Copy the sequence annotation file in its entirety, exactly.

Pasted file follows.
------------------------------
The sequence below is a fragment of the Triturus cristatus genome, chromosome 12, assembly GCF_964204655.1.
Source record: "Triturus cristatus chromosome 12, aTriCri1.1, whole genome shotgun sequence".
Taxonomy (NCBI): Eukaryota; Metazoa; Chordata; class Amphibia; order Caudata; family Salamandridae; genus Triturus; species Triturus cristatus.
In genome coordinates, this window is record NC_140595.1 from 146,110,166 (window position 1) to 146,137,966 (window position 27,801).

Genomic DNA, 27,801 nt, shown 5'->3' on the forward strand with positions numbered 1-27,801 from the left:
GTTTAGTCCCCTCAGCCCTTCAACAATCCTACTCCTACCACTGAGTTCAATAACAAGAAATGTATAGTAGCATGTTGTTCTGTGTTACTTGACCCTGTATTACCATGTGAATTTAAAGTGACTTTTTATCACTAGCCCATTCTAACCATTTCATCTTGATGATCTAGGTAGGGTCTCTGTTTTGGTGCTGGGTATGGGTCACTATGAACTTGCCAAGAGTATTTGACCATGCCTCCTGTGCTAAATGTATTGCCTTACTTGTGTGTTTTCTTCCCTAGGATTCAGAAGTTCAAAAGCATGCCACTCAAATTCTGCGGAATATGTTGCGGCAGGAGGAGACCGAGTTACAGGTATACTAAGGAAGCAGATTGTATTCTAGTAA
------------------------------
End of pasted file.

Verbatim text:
The sequence below is a fragment of the Triturus cristatus genome, chromosome 12, assembly GCF_964204655.1.
Source record: "Triturus cristatus chromosome 12, aTriCri1.1, whole genome shotgun sequence".
Taxonomy (NCBI): Eukaryota; Metazoa; Chordata; class Amphibia; order Caudata; family Salamandridae; genus Triturus; species Triturus cristatus.
In genome coordinates, this window is record NC_140595.1 from 146,110,166 (window position 1) to 146,137,966 (window position 27,801).

Genomic DNA, 27,801 nt, shown 5'->3' on the forward strand with positions numbered 1-27,801 from the left:
GTTTAGTCCCCTCAGCCCTTCAACAATCCTACTCCTACCACTGAGTTCAATAACAAGAAATGTATAGTAGCATGTTGTTCTGTGTTACTTGACCCTGTATTACCATGTGAATTTAAAGTGACTTTTTATCACTAGCCCATTCTAACCATTTCATCTTGATGATCTAGGTAGGGTCTCTGTTTTGGTGCTGGGTATGGGTCACTATGAACTTGCCAAGAGTATTTGACCATGCCTCCTGTGCTAAATGTATTGCCTTACTTGTGTGTTTTCTTCCCTAGGATTCAGAAGTTCAAAAGCATGCCACTCAAATTCTGCGGAATATGTTGCGGCAGGAGGAGACCGAGTTACAGGTATACTAAGGAAGCAGATTGTATTCTAGTAA